wait to play with my friends again.” Box office: 01904 658338 or ncem.co.uk.

York Settlement Community Players’ cast for Vanya And Sonia And Masha And Spike: Mick Liversidge (Vanya), top left, Victoria Delaney (Sonia) and Susannah Baines (Sasha); Andrew Roberts (Spike), bottom left, Sanna Jeppsson (Cassandra) and Livy Potter

York premiere of the week: York Settlement Community Players in Vanya And Sonia And Masha And Spike, Theatre@41, Monkgate, York, Thursday, Friday, 7.30pm; Saturday, 2.30pm, 7.30pm

VANYA and his sister Sonia live a quiet life in the Pennsylvania farmhouse where they grew up, but when their famous film-star sister, Masha, makes an impromptu visit with her dashing, twenty-something boyfriend, Spike, a chaotic weekend ensues.

Resentment, rivalry and revealing premonitions begin to boil over as the three siblings battle to be heard in Christopher Durang’s comedy, winner of the 2013 Tony Award for Best New Play with its blend of Chekhovian ennui, modern-day concerns of celebrity, social networking and the troubling onset of middle age. Jim Paterson directs Settlement Players’ production. Box office: tickets.41monkgate.co.uk.

Plastic Mermaids: “Emotional exploration of the many facets of heartbreak”

Time to discover…Plastic Mermaids, The Crescent, York, November 10; Oporto, Leeds, February 2 2023

AFTER playing Glastonbury and Camp Bestival in the summertime, Isle of Wight five-piece Plastic Mermaids are off on an 11-date tour to promote their second album, It’s Not Comfortable To Grow, out now on Sunday Best.

Led by brothers Douglas and Jamie Richards, who approach life like an art project, they face up to their dark side in an emotional exploration of the many facets of heartbreak on such psych-rock and electronica numbers as Girl Boy Girl, Disposable Love, Something Better and Elastic Time. Box office: thecrescentyork.com.

Did you ever think you might not direct Guy Fawkes because of your pregnancy? ‘Absolutely not!’, says Gemma Fairlie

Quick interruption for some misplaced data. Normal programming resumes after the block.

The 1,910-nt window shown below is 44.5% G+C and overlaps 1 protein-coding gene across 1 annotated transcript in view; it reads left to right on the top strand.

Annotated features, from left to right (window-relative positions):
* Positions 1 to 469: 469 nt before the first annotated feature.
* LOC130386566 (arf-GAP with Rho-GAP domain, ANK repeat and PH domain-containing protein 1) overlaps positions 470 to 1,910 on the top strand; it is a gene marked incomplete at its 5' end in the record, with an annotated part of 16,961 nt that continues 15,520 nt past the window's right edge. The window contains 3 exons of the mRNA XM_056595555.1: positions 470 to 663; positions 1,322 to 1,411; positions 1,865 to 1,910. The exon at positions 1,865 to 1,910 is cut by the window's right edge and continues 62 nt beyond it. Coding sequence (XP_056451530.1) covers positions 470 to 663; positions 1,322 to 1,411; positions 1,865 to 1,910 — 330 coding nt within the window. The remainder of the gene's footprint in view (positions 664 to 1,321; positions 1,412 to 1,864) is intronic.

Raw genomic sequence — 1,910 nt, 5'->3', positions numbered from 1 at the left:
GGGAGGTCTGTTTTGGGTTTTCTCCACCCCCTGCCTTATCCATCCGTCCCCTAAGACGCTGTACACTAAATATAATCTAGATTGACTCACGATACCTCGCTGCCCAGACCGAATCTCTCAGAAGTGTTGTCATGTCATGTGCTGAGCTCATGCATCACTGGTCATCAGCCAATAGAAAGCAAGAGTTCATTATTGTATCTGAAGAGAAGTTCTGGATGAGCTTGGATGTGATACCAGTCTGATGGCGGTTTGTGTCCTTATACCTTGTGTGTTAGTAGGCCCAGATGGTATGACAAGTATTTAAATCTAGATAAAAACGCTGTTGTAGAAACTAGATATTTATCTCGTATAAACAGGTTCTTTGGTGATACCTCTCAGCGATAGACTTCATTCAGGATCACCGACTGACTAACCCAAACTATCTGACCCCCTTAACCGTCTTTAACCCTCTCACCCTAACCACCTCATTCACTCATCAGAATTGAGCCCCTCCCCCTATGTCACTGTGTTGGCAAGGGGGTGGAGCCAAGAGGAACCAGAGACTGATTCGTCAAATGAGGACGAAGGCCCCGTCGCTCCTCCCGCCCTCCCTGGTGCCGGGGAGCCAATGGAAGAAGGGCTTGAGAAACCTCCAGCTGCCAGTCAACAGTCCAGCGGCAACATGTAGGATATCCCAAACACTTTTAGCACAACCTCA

Gemma Fairlie directing a rehearsal for York Theatre Royal’s stage premiere of David Reed’s Guy Fawkes

DIRECTOR Gemma Fairlie is directing two productions this season, all while pregnant with a Christmas delivery on the way.

A driving force behind bringing York writer-performer David Reed’s play Guy Fawkes to the stage ever since Reed’s sketch comedy company The Penny Dreadfuls’ radio play more than a decade ago,  Gemma is overseeing rehearsals at the Central Methodist Church, St Saviourgate, for the stage world premiere at York Theatre Royal from October 28 to November 12.

Next, this director of Shakespeare’s Rose Theatre’s Henry V at the Castle car park in York in Summer 2019 will return to the Stephen Joseph Theatre Christmas show in Scarborough. After Jack And The Beanstalk last winter, she will be at the helm of Nick Lane’s Cinderella from December 2 to 31.

Here she discusses Guy Fawkes, Reed’s explosive comedy about York’s traitorous trigger man with its devilishly dangerous mix of Blackadder and Upstart Crow.

How did you become involved with the Guy Fawkes project, Gemma?

“The Penny Dreadfuls wrote the radio play about Guy Fawkes in 2009, which I heard and thought would work brilliantly as a theatre piece. So, in 2010, I approached the guys and we started to have conversations.

“It always takes time to get everybody in the room and start to figure out how it might work, but I knew David [writer David Reed] was excited about making it theatrical and exploring the journey of the characters in a different medium.”

 What intrigued you about the play?

“Guy Fawkes gets caught. Everyone knows that. But how can you shift an audience’s perception about a story they think they know? Are there moments where we hope he doesn’t get caught? Are there moments when we are on his side and want to blow up Parliament?

“It’s like Hamlet or King Lear. Everyone knows they die but you want the audience to have that moment where they don’t want that to happen, where they want a different ending. Can we have Guy as a hero and an anti-hero? And can a story that is so clearly a tragedy about a man that fails actually work as a comedy that makes us question that failure?”

When did York Theatre Royal first come on board?

“That was around ten years ago when we brought the play to York with the idea of the theatre being a co-producer or partner. I came to a programme meeting at the Theatre Royal and pitched the idea. They were really excited.

“Of course, it absolutely is a York-originated story although it’s set in London, and that’s a vital part of it. The North-South divide, particularly what that meant in the 1600s and how that relates to the characters and their experiences, is vital to the story.

“Then Covid happened and the planned York production was postponed, but what’s great is that this is absolutely the right time to put it on. What put Parliament back between 1604 and 1605 was the plague. What kept stymying them was this awful medical emergency and in the same way Covid has shifted our perspectives and our timescale over the last three years. It feels very prescient in that way.